Within the construction process, the moment the structure is completed is always a milestone. And if it is in creative harmony with the rest of the constructive body, this “skeleton”, is in and of itself the supreme synthesis of a project. It is a mental, rational and mathematical exercise, yet also imaginative, dreamlike and ingenious. Architecture has so many times fallen back on the comfort of repeating structural types and adapting the building in accordance with these possibilities, leaving aside other avenues (perhaps more unique and also more ideal); and thus, structural logic has been trapped within this familiar comfort. Even at university, the teaching of structures is dramatically reduced to calculus and, specifically, to the calculation of a series of common systems. Structural design based on logic and an infinite number of creative possibilities is a rich, necessary and insufficiently respected path within the profession. As Eduardo Torroja expressed in his book in 1957, structures have a “reason and being”.
This nomarq project, photographed in the structural construction phase, is a great example of the use of logic and ingenuity, showing that it is possible to design a simple, original solution, whilst simultaneously optimal in terms of resources and spatial needs. The house, called “El Bosque”, is located on a plot in the nucleus of Moraira, in the town of Teulada, north of the province of Alicante. Its name comes from the area on which it is built, del Advocat pine forest.
The house, organized across a semi-basement, ground floor and first floor, is presented via the inversion of masses: an imposing, heavy, upper body, and an open, light ground floor. In construction terms, this is made possible thanks to the projection of boxes on the ground floor that will host the server spaces, whilst also acting as structural walls, thereby distributing the load, leaving the rest of the floor free. From the inside, the double height spaces in the staircase area allow the section to be read as a direct reflection of the whole construction: its rotundity and its elevation.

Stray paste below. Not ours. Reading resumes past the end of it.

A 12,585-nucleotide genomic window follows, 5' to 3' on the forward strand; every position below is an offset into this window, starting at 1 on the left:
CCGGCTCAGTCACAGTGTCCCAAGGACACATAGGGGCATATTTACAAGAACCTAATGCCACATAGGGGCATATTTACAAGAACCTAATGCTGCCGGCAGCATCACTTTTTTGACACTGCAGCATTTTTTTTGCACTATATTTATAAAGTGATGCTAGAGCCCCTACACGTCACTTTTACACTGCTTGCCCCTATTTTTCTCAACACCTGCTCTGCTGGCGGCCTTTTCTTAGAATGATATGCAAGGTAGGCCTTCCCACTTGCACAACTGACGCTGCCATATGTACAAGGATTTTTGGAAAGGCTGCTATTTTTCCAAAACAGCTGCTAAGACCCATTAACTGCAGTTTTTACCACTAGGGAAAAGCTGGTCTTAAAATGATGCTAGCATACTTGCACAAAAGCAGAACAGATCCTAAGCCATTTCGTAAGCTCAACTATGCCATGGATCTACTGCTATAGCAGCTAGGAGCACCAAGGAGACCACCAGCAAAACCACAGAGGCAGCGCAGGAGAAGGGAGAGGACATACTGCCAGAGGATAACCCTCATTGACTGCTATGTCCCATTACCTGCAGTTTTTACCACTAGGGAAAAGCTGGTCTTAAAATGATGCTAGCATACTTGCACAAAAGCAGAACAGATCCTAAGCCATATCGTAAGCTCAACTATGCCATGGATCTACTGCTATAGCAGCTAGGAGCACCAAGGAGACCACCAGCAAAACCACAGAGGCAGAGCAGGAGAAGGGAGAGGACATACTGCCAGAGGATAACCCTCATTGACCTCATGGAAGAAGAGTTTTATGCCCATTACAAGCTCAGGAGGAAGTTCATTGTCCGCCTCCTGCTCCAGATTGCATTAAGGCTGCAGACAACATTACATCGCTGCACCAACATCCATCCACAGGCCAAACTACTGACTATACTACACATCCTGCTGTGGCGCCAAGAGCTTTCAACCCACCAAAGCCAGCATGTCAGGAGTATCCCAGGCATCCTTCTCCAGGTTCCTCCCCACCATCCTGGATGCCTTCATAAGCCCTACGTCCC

The supported volume is determined by a spatial concrete structure, meaning it can be treated as an independent piece, and rests on the boxes (made up of a 30 cm reinforced concrete wall on the inside and a 15 cm masonry lining on the outer face). Limestone and concrete, two types of stone, natural and industrialized respectively, are combined together in this work, which in turn highlight the character and use of the different spaces.
All this rests upon a concrete platform on the ground, giving rise to a limited space under which a garage area and facilities such as a semi-basement are found. This platform marks a limit, a contrast: the house is integrated into the trapezoidal plot, enhancing its artificial character and leaving its perimeter practically in its original state, always facing south.